If This Then That
If you haven't tried IFTTT before, do yourself a favor and explore some receipts. IFTTT is a simple automation service which does some predefined actions based on the triggers it receives. The point is to connect several apps or services using IFTTT, so that if you do something in one app, another action happens automatically in the second app.
Gmail can be a perfect place for centralizing all of the activity of your other favorite services. For example, you can turn Gmail into an RSS reader so that new articles from your favorite sites would immediately appear in your inbox. When you read something great in Pocket, you can email it to yourself for further references by labeling that article. You can automatically save important messages to Evernote to keep the inbox clean. Basically, you can forward or create events from emails just by starring them blurring the boundaries between the different apps.
In some cases, even the best of tools can let us down or at least be not that efficient to use. When you need to find some piece of data or text to send via email, you'd probably have to look for it in the overcrowded Evernote or the minimalistic Google Keep. And while both are great to have, the emails-related snippets of data might be way easier to find in the inbox itself.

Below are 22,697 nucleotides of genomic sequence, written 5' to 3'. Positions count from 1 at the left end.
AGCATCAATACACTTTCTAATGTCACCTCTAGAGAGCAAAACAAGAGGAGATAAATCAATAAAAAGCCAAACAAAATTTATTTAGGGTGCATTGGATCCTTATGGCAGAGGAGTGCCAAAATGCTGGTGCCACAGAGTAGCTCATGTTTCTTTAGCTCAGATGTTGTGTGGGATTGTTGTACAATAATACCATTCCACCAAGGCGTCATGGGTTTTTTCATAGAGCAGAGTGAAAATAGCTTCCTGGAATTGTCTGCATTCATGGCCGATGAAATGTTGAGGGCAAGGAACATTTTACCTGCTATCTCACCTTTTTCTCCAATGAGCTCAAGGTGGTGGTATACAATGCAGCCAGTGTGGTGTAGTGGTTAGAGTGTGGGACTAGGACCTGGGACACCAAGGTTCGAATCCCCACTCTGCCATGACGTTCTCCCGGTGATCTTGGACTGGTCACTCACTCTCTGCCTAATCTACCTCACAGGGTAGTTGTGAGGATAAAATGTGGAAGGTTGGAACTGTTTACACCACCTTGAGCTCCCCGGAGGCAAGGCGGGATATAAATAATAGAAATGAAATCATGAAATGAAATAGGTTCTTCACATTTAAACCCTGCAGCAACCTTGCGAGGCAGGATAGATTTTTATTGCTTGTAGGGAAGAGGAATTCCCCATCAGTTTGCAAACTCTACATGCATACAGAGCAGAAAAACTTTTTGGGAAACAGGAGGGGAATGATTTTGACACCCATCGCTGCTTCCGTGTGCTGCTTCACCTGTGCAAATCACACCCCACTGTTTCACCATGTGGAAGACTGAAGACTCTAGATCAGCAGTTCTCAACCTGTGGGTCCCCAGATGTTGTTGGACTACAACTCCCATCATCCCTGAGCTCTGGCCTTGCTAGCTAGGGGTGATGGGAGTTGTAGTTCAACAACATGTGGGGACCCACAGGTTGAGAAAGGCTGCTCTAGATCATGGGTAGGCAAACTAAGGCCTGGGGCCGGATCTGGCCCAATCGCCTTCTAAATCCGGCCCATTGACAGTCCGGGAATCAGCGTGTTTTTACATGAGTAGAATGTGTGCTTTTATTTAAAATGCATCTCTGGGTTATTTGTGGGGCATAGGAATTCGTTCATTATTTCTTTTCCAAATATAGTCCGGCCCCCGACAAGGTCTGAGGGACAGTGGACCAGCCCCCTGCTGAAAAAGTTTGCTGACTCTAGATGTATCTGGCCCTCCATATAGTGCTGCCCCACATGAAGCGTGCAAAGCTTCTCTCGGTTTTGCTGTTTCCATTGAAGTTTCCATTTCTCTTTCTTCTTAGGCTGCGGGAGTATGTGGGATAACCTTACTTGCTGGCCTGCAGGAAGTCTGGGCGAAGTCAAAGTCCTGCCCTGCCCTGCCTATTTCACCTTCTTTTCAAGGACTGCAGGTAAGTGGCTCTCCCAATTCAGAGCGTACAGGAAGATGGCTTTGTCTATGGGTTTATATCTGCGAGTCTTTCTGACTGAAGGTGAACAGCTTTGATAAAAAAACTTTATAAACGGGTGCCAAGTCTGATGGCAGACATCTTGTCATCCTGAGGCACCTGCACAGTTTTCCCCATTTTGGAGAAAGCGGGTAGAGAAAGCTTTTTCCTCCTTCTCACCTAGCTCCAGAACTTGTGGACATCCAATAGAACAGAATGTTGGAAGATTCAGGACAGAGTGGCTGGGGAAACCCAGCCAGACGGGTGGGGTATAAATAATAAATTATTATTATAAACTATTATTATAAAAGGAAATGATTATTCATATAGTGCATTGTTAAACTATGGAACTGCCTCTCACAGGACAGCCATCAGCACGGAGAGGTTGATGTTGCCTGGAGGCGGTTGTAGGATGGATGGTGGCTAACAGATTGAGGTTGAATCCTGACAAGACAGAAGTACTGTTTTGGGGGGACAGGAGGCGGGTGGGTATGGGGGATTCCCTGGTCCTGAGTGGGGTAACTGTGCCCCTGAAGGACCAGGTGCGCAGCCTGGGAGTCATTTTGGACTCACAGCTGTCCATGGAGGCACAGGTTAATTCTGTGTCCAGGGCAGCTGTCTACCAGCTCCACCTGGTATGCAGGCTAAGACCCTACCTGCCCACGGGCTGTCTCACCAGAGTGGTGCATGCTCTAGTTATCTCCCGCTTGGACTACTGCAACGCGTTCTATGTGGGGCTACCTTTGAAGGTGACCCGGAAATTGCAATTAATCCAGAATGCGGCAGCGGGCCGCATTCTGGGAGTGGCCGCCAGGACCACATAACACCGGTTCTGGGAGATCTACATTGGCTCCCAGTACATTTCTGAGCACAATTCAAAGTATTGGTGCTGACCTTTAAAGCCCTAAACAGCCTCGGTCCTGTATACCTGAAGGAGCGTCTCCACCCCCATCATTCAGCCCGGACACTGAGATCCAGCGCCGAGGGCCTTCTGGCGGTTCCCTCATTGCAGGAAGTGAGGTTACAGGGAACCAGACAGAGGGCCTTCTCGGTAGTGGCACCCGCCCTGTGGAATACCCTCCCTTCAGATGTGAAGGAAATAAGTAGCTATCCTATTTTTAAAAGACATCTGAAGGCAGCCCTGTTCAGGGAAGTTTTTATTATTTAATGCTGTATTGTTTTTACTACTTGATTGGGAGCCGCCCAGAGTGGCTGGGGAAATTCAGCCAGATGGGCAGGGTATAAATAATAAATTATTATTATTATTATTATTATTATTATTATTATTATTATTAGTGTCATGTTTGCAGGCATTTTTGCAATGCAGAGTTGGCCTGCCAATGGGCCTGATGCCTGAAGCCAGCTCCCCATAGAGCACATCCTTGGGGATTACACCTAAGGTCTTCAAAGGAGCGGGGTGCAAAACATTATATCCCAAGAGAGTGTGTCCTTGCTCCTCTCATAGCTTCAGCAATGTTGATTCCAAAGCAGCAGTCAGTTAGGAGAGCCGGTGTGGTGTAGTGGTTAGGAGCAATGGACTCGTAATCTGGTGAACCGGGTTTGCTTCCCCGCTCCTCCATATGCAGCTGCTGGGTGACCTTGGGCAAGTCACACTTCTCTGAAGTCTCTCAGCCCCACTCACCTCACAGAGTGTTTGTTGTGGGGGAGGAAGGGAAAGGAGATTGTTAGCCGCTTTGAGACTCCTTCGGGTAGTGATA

Gmail does what Google does best and that's search. It sounds rather old-fashioned, but saving important data as emails or drafts might be not the worst idea. At least you can quickly access it, especially if you're using the search. One of the simplest Gmail hacks is to turn it into a digital clipboard. You can either send yourself emails or save text as drafts and it'll always be there with you when sending emails, no matter the device you're using. Just don't forget to mark that message somewhat eye-catching and distinctive for the search engine to find, like "#clipboard".
What's next for Gmail?
With the arrival of Inbox by Google, many have predicted that Gmail would be no more. It's way too old and ugly. But how can Google pull the plug from one of their most popular services? A service which is primarily used for work, as the fool-proof way of communication and one of the pillars of Google Apps. Inbox isn't ready yet to fully replace Gmail. It might happen, but not unless we see more signs of its abandonment.
In the meantime, there are dozens of Gmail tips to power it up beyond imaginable, bringing more versatility to the good-old emailing service. Gmail is far more powerful and important, and by not realizing this, you're using Gmail wrong.